Reflecting on the Year That Was…

Tim StephensonBlog, Reflect Better, Teach Happier


  • Reflecting back and remembering this year allows these challenging times to empower us in the future.
  • View this past year with a growth mindset. Take your new skills into the next school year.

A few years back, our principal bought everyone on staff the book Mindset by Carol Dweck. This book is one that many will refer to as a significant piece as we move ourselves and our students from a stance of “I can’t” to “I can.” It encourages a person to look at situations that otherwise may have left you with feelings of doubt, now to see them as opportunities. Since I read this book I am more in tune with commentary that suggests growth only comes from adversity. Nobody ever grew to be a more accomplished and capable person in times of reprieve and solace. It takes iron to sharpen iron, the refiner’s fire to purify the gold.

If we were to apply this same philosophy to the school year that is now drawing to a close, I wonder how successful we would be.

Was this a year that left you excited about the new skills you learned and a sense of accomplishment that you were able to overcome the challenges? Or did it exhaust you and leave you with a feeling of defeat? Either way, can I leave you with a word of encouragement to focus on growth instead of the obstacles?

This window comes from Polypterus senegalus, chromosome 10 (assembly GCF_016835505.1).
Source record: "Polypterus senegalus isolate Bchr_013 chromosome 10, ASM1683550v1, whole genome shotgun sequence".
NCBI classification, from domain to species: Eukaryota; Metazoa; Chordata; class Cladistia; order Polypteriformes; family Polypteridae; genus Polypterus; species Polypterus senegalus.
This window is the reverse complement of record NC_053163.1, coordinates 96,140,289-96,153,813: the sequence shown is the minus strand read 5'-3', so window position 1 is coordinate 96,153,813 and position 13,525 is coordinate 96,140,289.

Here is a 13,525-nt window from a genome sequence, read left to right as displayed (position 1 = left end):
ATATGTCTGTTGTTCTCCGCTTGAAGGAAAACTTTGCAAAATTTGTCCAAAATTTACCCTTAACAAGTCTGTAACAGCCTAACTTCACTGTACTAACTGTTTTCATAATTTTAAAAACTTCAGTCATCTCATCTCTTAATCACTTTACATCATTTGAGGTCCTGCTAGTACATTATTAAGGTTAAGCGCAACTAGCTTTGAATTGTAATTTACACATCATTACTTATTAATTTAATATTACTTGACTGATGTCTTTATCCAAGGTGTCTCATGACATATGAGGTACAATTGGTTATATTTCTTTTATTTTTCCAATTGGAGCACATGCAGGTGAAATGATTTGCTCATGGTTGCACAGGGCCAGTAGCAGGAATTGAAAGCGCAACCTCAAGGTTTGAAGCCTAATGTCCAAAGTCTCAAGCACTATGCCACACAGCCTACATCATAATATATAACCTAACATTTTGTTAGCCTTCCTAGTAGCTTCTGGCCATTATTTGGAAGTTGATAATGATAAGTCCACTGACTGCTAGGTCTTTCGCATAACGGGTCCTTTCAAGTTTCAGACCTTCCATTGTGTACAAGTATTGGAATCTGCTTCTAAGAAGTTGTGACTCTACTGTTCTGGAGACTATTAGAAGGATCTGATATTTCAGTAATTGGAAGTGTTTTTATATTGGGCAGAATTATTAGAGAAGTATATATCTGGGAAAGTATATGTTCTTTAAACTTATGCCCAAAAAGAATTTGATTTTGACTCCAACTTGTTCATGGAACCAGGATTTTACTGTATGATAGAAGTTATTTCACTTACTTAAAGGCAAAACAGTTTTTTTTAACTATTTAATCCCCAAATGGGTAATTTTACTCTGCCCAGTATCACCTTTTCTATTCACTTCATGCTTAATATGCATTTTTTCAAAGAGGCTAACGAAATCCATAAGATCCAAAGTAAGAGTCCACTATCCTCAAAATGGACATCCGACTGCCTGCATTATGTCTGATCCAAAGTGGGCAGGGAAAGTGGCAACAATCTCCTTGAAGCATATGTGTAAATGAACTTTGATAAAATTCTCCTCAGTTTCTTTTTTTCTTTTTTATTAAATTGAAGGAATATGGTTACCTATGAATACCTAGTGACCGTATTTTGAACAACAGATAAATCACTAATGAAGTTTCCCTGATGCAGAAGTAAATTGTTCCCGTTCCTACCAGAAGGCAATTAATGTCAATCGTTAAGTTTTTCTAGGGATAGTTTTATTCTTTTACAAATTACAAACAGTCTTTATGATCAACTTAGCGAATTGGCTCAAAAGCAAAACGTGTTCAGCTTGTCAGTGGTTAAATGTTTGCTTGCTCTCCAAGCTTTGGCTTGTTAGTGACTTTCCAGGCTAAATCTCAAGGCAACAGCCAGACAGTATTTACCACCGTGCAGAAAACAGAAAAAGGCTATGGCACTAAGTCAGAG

In the words of Carol Dweck, “In a growth mindset, challenges are exciting rather than threatening. So rather than thinking, oh, I’m going to reveal my weaknesses, you say, wow, here’s a chance to grow.” There will be nobody who will say that this year has been void of challenges. We had them in spades.

But this year has the potential to be the pivotal year in a teacher’s career. When we look back upon it, we can think this was the year “it” all began. This can be the year where a teacher can reflect on when future challenges occur. Recognizing the speed with which we learned to deal with change only empowers us to not shy away from what’s to come.

This can be the year where a teacher can reflect on when future challenges occur. Recognizing the speed with which we learned to deal with change only empowers us to not shy away from what’s to come. Click To Tweet

As I mentioned last month, over the last year, I wrote and published a book called Beyond the Classroom.

I included a quote at the beginning of each chapter that I thought would set it up thematically. For chapter 1, I wrote “Everyone dream…dream about the possibilities of what’s to come. There has never been a better time in your life than now to rethink everything. What beautiful piece are you going to draw, compose, create, to add to the story of your life? For now, dream…but dream BIG! For tomorrow, we start to create.” I actually wrote that last year in June on an Instagram post. But I thought it was the growth mindset I wanted my readers to establish at the beginning and I think it applies here too.

So rather than make a list of all the challenges I faced this year, which would allow you to compare my struggles to yours, I’d like to focus on successes that would only have happened in a year such as this. Let’s not compare who had it worse. Let’s celebrate the successes and if you want to reach out and let me know yours too, please do so.

Here’s a few things that may not have been easy to do in a regular school year:

  1. We used the quarter system for the first time. In Q1, I taught a boy in my astronomy class and now in Q4, he has come into my grade 9 science class to teach what he learned. To have a student teach students has been very meaningful.